In a report, the Treasury Secretary stopped short of accusing Beijing of currency manipulation. But he may have just given more ammo to critics
While trying to thread a political needle through U.S.-China policy, Treasury Secretary Henry Paulson may have ended up pricking himself—and strengthened the hand of China's critics in Congress. Instead of calming China's detractors on Capitol Hill, Paulson's Dec. 19 conclusion that China isn't manipulating its currency is likely to prompt a new round of congressional hearings and a spate of tough legislative initiatives from newly empowered Democrats and anti-China Republicans.
Just a week ago, Paulson led a delegation with big-time political firepower to Beijing. The tough-talking group—which included Cabinet members and Federal Reserve Chairman Ben Bernanke—raised hopes that Washington was finally ready to crack down on the Chinese for the way they manage their currency.
But actions speak louder than the toughest of words. On Dec. 19, Paulson pulled his punches when the semi-annual Treasury Dept. foreign-exchange report stopped short of accusing China of manipulating its currency. While declaring that China's attempts to make the yuan more flexible against the dollar were "considerably less than is needed," the former Goldman Sachs (GS) CEO steered away from charging that Beijing was using an undervalued currency in a premeditated effort to make Chinese goods less expensive across the globe.
Not a Surprise
The Bush Administration can ill-afford a showdown on China trade. The White House faces a growing revolt both from China trade hawks in the Republican Party and from Democrats angered by China's human-rights record. With control of Congress about to shift to the Democrats, the White House may find itself in a losing battle on the issue.
Still, Paulson's conclusion was to be expected. For reasons of both geopolitics and international economics, no American Treasury Secretary in a dozen years has declared China to be a currency manipulator. When the Clinton White House did so in 1994, there was an anti-American backlash from Beijing. And to be fair, China has taken at least a few small steps to allow its currency to float.
Paulson's language was even a bit softer than the report issued by his predecessor. Last spring, former Treasury Secretary John Snow declared that China was "unjustified" in its delay in addressing the situation, which has angered American executives, who feel that China has gained a competitive advantage through its currency valuation. "We are not satisfied with the progress made on China's exchange-rate regime, and we will monitor closely China's progress every step of the way," Snow said on May 10.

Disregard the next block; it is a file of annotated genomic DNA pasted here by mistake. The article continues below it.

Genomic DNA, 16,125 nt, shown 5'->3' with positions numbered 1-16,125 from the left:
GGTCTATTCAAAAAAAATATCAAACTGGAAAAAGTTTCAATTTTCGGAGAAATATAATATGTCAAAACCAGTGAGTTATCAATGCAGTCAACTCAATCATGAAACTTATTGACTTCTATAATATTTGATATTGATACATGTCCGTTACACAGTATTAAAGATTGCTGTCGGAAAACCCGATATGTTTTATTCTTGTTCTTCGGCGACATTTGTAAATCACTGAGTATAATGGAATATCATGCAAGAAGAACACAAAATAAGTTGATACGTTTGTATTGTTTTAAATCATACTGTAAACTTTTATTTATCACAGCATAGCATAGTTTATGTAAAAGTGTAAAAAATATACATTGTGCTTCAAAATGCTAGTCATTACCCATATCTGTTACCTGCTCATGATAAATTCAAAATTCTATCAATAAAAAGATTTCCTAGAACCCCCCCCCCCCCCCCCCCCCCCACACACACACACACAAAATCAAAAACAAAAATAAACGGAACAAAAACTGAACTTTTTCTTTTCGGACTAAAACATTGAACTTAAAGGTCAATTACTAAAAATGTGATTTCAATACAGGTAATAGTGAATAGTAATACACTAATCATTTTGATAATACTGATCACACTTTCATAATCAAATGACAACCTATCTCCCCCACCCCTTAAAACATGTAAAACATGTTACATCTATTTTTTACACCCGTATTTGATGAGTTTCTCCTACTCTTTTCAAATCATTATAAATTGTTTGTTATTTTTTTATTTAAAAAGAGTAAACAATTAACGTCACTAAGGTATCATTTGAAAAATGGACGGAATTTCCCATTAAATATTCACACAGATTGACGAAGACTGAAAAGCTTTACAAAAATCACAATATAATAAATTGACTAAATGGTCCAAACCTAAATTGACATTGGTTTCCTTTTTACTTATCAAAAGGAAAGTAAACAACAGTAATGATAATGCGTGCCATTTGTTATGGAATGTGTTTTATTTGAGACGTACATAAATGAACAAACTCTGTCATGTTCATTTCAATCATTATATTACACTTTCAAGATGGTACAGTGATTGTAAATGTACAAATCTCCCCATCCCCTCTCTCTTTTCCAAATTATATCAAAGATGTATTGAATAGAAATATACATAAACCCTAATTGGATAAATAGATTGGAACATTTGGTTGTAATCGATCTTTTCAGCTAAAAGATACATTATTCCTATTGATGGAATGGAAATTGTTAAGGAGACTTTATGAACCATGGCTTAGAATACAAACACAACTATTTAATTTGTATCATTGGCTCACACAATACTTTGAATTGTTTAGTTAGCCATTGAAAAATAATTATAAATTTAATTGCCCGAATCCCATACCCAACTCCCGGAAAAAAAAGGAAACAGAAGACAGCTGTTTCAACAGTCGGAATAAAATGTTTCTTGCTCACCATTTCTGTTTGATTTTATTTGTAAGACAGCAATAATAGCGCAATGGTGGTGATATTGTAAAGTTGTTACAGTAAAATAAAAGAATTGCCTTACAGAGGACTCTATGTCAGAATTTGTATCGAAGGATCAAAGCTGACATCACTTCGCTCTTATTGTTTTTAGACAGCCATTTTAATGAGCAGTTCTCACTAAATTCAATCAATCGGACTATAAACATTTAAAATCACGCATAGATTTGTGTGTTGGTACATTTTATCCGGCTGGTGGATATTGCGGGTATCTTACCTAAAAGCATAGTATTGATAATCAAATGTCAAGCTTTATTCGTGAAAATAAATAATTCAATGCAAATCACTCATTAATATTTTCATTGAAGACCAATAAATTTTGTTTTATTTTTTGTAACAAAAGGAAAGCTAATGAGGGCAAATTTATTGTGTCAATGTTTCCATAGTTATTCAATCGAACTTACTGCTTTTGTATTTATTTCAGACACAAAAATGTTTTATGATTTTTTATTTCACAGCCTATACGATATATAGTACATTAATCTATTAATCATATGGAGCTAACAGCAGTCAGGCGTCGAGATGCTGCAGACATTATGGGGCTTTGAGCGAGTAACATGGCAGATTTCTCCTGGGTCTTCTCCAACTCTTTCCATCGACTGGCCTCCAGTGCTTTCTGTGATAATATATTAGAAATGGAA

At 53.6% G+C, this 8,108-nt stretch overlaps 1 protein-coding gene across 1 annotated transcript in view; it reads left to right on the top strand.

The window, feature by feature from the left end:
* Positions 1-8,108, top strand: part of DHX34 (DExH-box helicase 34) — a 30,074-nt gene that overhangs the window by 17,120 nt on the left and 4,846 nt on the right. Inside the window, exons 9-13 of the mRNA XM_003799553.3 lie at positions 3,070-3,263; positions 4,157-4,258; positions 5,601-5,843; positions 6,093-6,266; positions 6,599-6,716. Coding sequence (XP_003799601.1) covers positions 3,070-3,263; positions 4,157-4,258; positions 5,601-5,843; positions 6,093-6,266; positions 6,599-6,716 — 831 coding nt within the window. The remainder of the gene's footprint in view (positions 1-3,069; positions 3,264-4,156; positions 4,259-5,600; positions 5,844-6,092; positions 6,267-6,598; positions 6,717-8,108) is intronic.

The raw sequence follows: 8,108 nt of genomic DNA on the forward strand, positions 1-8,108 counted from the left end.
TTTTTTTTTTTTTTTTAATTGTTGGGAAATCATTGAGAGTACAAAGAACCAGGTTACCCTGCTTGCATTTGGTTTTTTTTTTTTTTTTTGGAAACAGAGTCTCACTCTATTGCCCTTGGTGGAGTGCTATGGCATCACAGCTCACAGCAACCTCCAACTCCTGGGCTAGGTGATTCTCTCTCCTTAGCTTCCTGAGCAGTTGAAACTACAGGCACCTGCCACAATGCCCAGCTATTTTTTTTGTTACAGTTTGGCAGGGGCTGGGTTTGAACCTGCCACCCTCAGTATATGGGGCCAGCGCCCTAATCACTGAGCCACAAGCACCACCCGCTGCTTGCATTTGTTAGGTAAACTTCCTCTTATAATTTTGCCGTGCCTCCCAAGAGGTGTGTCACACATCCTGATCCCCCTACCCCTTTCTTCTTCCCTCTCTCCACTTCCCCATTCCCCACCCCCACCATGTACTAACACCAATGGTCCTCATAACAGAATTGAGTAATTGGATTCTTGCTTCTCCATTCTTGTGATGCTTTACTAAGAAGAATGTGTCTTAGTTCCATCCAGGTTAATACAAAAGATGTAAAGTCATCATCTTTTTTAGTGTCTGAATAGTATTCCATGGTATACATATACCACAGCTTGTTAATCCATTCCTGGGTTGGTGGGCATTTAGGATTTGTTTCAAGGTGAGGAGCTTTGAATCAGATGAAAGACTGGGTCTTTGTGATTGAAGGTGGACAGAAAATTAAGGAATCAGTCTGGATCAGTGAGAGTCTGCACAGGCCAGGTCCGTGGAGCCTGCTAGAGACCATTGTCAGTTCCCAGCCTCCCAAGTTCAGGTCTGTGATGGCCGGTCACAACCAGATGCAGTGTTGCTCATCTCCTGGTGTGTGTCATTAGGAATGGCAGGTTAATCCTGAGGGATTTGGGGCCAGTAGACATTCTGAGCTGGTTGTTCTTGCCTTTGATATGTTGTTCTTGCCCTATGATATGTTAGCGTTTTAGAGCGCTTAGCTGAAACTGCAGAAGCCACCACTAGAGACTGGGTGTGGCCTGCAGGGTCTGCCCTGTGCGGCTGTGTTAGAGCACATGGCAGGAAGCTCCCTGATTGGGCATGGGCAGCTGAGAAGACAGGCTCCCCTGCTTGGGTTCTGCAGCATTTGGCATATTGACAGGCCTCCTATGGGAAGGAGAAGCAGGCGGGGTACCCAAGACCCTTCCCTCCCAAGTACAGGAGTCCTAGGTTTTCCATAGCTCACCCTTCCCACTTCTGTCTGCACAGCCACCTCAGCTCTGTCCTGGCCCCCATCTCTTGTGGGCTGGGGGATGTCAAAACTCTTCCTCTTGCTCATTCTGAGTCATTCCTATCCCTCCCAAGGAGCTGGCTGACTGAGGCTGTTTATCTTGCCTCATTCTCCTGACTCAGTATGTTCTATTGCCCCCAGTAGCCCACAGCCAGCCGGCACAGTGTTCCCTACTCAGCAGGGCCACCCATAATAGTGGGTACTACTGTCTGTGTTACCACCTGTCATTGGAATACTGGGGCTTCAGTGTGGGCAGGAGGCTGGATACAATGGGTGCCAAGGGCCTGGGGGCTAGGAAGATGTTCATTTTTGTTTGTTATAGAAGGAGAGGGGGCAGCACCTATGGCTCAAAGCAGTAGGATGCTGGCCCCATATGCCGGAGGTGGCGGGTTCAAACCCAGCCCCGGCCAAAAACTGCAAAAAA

A New Process?
From the reactions of key leaders of the soon-to-be Democratic Congress, it appears Paulson and his Administration colleagues may be fending off anti-China legislation in the near future. "I am deeply disappointed that the Treasury Dept. did not reach the conclusion that many of us in the Congress have, that China and other nations are engaged in currency manipulation," said Senator Christopher Dodd (D-Conn.), who is scheduled to become Senate Banking Committee chairman in January. China is "creating an unfair playing field for American companies and hurting millions of American workers," he added.
Dodd's views were echoed by outgoing Banking Committee Chairman Richard Shelby (R-Ala.), who declared that "I have long believed that China manipulates its currency, thereby giving it an unfair trade advantage."
Paulson's action could even prompt a reexamination of the entire process by which the Treasury Dept. reviews global currencies. Senator Max Baucus (D-Mont.), who is in line to head the Senate Finance Committee, called for "a new approach." Paulson's report is evidence that Treasury's semi-annual review "is no longer a relevant tool to deal with currency issues," Baucus said. Other lawmakers are hoping to revive a failed 2005 proposal by Representatives Tim Ryan (D-Ohio) and Duncan Hunter (R-Calif.) that would declare currency undervaluation an illegal export subsidy.
China's critics in the U.S. business community had high hopes for the new report after Bernanke, who accompanied Paulson to Beijing, declared on Dec. 15 that China's currency provides an "effective subsidy" for companies that "focus on exporting." David Harquist, counsel to the China Currency Coalition, an alliance between unions and some U.S. manufacturers, says he was "pleased that China's currency undervaluation finally has been identified by a high-ranking U.S. official for what it is: a practice that disregards global trading rules, which are essential to free and fair trade."
Now, incoming chairmen in the House and Senate—including Baucus and House Trade Subcommittee Chairman-select Sander Levin (D-Mich.)—are promising to call hearings asking Paulson to justify his decision.
Paulson, a finance-industry veteran who has been to China dozens of times, believes he can be more effective by avoiding political attacks on China and focusing on convincing the Chinese privately that it's in their best long-term economic and political interests to allow their currency to strengthen against the dollar. It may be harder for Paulson to convince anxious congressional Democrats and China-bashing Republicans that his approach eventually will pay dividends.